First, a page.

Using RSS for Marketing". The panel had a great set of participants including: Tom Markiewicz CEO, EvolvePoint (moderator); Emily Chang Co-founder, Ideacodes; Bill Flitter Chief Mktg Officer, Pheedo Inc; John Jantsch Owner, Duct Tape Marketing; Greg Reinacker CTO/Founder, NewsGator Technologies Inc.This morning, I attended a panel titled "
Tom's style of facilitation (at least for this panel) guided the conversation to cover a broad range of topics extremely quickly. However, at a high level, the panel discussed:
- Reasons marketers should syndicate content
- What are marketers and publishers doing wrong?
User adoption / understanding of RSS
The panel all agreed that user adoption of RSS is continuing to grow. They also all agreed that inclusion of an RSS reader in Internet Explorer 7 has helped increase adoption. Bill pointed to some research showing a 500% growth in the automotive vertical in 2006, as one example of this growth spreading outside of the technology and early-adopter crowd.
However, they also agreed that most people don't actually know they are consuming RSS content. Greg Reinacker did an excellent job summarizing the consensus of the group when he stated: "It is not about RSS at all, it is about subscribing to content". Yahoo and Ipsos did some interesting research (pdf) in Oct 2005 that showed there are a large percentage of unaware RSS users. Apparently, this group is continuing to grow in size.
Interestingly, Bill commented that even in pitches to advertisers, Pheedo has stopped talking about RSS and now just talks about 'content distribution' or 'syndication'.
Reasons Marketers Should Syndicate Content
The panel went through a number of reasons why marketers would consider syndicating their content via RSS. The reasons tended to fall into the following 'meta reasons':
- It's an easy and faster way to deliver information to their customers and other audience members;
- Marketers are becoming more like publishers (here's a good description of pubvertising - nb: free acct required); the panel said RSS is a great way for marketers to participate;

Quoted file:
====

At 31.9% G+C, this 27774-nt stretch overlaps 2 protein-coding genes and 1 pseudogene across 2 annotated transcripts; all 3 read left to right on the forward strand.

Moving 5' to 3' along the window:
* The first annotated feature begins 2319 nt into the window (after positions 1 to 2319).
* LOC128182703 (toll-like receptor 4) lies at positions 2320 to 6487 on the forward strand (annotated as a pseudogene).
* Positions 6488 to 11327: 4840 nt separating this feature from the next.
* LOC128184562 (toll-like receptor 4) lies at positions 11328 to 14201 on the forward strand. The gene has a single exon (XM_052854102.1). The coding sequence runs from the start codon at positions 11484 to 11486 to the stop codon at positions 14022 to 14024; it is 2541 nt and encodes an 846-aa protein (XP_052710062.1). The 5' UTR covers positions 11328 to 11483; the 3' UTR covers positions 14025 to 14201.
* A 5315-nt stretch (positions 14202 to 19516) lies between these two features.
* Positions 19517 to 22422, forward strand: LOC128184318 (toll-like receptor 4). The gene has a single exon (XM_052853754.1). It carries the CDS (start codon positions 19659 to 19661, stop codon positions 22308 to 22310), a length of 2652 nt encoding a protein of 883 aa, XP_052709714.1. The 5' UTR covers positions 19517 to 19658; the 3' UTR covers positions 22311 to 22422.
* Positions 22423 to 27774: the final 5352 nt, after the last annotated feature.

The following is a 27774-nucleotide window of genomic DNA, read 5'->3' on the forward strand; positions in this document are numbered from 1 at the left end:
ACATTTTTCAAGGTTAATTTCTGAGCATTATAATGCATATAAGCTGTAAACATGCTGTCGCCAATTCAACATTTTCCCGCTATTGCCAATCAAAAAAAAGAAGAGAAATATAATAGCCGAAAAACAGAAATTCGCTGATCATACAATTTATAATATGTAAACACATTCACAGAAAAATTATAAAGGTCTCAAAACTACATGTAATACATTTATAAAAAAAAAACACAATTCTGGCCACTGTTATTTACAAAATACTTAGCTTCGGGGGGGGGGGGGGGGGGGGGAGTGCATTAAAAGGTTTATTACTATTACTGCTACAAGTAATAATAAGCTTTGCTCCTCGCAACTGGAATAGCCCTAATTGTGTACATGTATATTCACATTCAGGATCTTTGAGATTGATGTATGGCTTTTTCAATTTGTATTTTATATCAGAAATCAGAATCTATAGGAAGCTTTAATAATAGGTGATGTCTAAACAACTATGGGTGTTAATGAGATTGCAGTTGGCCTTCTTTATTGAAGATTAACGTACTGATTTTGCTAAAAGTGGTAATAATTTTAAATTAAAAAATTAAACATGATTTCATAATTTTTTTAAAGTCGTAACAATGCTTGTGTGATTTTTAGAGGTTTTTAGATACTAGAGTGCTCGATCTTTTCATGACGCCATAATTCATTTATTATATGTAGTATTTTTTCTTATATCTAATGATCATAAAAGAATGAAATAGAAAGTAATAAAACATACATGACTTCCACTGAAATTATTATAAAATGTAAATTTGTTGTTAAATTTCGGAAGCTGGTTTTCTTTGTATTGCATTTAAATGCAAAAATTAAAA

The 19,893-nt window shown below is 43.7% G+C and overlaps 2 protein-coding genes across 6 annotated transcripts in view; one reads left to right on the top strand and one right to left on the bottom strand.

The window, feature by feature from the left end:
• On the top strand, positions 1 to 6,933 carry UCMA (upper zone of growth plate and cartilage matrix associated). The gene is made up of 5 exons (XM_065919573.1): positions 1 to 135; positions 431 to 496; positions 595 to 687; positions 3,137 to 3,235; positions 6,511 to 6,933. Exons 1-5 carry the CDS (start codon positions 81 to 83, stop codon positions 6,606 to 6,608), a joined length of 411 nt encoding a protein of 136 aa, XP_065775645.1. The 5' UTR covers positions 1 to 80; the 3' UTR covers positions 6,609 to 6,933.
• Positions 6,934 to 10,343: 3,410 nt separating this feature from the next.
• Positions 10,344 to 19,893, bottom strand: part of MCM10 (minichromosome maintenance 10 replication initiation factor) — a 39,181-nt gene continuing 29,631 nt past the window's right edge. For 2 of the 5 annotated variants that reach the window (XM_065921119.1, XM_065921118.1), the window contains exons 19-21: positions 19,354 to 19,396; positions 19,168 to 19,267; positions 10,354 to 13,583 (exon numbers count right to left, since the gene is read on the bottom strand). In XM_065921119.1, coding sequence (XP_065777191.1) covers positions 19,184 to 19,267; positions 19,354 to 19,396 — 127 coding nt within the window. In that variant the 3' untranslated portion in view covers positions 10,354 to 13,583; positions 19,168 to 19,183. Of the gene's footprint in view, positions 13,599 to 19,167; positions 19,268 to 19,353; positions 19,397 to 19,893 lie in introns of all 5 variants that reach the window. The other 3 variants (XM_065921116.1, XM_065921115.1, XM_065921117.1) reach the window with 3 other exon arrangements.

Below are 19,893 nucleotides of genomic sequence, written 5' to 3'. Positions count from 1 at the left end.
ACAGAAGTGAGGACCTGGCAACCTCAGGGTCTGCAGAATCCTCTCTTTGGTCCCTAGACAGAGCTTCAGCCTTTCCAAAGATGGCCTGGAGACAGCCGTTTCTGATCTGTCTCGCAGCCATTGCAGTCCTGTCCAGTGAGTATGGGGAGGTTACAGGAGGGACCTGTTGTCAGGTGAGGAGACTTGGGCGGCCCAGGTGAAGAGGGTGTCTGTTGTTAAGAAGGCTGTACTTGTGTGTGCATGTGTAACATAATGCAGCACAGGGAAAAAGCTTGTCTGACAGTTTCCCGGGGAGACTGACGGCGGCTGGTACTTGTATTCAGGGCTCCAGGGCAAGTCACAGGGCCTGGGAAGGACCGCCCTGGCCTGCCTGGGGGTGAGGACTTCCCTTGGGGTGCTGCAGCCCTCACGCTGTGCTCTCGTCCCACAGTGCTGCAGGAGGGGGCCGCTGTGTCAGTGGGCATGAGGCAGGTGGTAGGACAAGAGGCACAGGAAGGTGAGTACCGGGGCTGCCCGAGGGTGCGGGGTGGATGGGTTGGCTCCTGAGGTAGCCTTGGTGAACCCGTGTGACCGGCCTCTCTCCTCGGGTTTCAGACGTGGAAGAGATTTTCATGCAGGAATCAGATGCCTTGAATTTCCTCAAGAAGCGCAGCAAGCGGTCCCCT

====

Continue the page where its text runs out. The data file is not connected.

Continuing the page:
- It is a very easy way to optimize your content for search results, because if your feed is optimized then the content is crawled and archived efficiently for search results.
What are marketers and publishers doing wrong?
Bill talked about publishers "being too stingy with their content". He indicated that most want to restrict the feed to partial text, even though in the research they have done the difference in response rate (clicking back to the website) is not statistically significant between full and partial text. In addition, he talked about the importance of adding your company's name to posts and potentially even as part of the title (like the AP feeds).
John talked about making sure your content is easy to subscribe to. Going back to the state of adoption, he encouraged all bloggers, publishers and marketers to make it very easy to subscribe. He even encouraged marketers targeting lower-tech audiences to include a video or page description, explaining exactly how to subscribe to your content.
The panel also touched on the limited amount of tracking that publishers and marketers do on their feeds and the importance of including basic analytics. Note: I discovered very similar things in a yet to be published second phase report that I prepared for the Newspaper Association of America, on 'RSS Next and Best Practices'. Here is a link to a brief description of the full project, on my personal blog. The second phase involved surveying 70+ newspapers about their use of RSS.